Minority business owners say they face discrimination in rail industry

·4 min read

Minority- and women-owned businesses face discrimination and other hardships while trying to obtain federal passenger rail contracts, the owners of several such companies told a House Transportation and Infrastructure subcommittee on Tuesday.

There’s a concerted effort by large prime contractors and owners to keep Black contractors out of federally funded infrastructure and the rail industry, said Kenneth Canty, who operates several companies including Freeland Construction, which has reconstructed railroad stations in several states.

“From a very young age, my life dream was to work on bridges,” Canty recalled, saying he was inspired by road trips he took with his father from Boston to Baltimore to see his ailing grandmother.

“There’s no coincidence that there’s a dearth of minority contractors who are in the rail infrastructure industry. The majority of these minority contractors are usually taken out before they can even qualify for work for the railroads,” he said.

Tuesday’s congressional hearing titled “Does Discrimination Exist in Federal Passenger Rail Contracting?” was to examine whether a Disadvantaged Business Enterprise program should be created for the Federal Railroad Administration to ensure minority contractors receive fair access to government grant money for passenger rail infrastructure projects.

The program, overseen by the Department of Transportation, is designed to increase participation of minority- and women-owned businesses in federally-funded highway, transit, airport and highway safety contracting projects.

The program already applies to several federal agencies under the Transportation Department, but it does not cover the Federal Railroad Administration or related passenger rail work.

Subcommittee on Railroads, Pipelines and Hazardous Materials members said it's unclear why such a program doesn't exist.

Rep. Donald Payne Jr., D-N.J., who became the subcommittee chair in January, said one of his first priorities was to try to establish the Disadvantaged Business Enterprise program at the Federal Railroad Administration.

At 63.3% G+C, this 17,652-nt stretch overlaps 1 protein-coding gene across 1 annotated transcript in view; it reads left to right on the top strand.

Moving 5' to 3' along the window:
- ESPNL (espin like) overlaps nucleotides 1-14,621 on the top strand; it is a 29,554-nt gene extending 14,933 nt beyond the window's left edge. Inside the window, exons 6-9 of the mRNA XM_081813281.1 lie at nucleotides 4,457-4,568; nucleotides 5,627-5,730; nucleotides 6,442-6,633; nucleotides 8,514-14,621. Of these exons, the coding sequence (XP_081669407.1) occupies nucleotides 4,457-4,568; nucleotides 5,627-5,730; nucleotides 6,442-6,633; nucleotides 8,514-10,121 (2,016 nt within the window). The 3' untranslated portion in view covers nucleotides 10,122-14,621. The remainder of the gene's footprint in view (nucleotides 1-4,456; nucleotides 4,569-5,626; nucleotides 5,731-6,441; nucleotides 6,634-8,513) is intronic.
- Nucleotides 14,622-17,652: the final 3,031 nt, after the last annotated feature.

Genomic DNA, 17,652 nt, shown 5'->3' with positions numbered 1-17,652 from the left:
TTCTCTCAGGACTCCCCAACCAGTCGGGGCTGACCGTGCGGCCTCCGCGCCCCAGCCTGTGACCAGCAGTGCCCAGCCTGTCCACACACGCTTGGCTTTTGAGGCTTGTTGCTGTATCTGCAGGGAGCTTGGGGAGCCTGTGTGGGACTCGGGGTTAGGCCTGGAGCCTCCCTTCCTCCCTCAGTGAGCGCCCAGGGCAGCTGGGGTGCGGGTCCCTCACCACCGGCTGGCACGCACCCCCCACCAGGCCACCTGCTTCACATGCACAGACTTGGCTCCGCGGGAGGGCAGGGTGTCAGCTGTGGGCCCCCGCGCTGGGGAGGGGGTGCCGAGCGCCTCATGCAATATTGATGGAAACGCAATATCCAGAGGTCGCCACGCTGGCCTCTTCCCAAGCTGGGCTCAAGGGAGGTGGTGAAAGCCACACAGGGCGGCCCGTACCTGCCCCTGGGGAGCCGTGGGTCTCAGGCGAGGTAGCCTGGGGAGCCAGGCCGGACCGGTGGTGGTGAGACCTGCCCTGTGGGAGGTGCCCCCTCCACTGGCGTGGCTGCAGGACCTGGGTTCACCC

“Imagine my surprise when I found out that there,” wasn’t one, he said at the start of Tuesday’s hearing. “Unfortunately, I have since learned that much work still needs to be done to ensure that everyone has a fair shot at obtaining work on federal passenger rail contracts.”

Congressional leaders say they want to find out if there is discrimination in the rail section and, if so, determine how best to rectify it.

Minority contractors should have a fair shot at obtaining work on federal passenger rail contracts, Payne said.

“I know as a Black man, I know that feeling when people treat you differently because of the color of your skin. I know that when companies conspire against a supplier to shut out the only minority firm manufacturing a particular product, you’re being discriminated against,” he said.

Melvin Clark said that although his company, G.W. Peoples Contracting Company, has more than $22 million in annual sales, he’s faced discrimination in the passenger rail market over the years, adding many private railroad contractors don’t hire Black companies for high-profile jobs.

“We are more than qualified to do the work,” said Clark, whose company specializes in heavy rail construction, maintenance, repair, rehabilitation and track demolition.

Another witness, Victoria Malaszecki, president of Envision Consultants, said she’s faced hardships as a woman.

“I realize that I have become desensitized to the systemic discrimination that happens daily to me based on my gender. I thought that because I had worked hard, started from nothing, raised a family and am running a successful business that I am respected and equal to a man, but I am not,” she said.

Rep. Hank Johnson, D-Ga., said he’s long been an advocate of making sure minorities in business are treated equally.

“Unfortunately, however, there is no DBE program for federal funds administered under the Federal Railroad Administration despite systemic discrimination based on race and sex,” he said.

Rep. Marilyn Strickland, D-Wash., said more minority businesses in the rail industry are likely facing similar circumstances.

“They’ve been denied contracts, opportunities and fair consideration,” she said.

Rep. Rick Crawford, R-Ark., asked the witnesses what the biggest barrier is for receiving passenger rail contracts.

“It is extremely difficult to compete for business when we cannot show any experience. And we cannot show any experience because we have no opportunity to get it,” said Gnanadesikan Ramanujam, president and chief executive officer of Somat Engineering Inc. “That has been a challenge for us.”

The subcommittee will now focus on a disparity study that will report on minority- and women-owned business enterprise activity related to the Federal Railroad Administration's major grant and loan programs, after which Congress could possibly look further into the matter.

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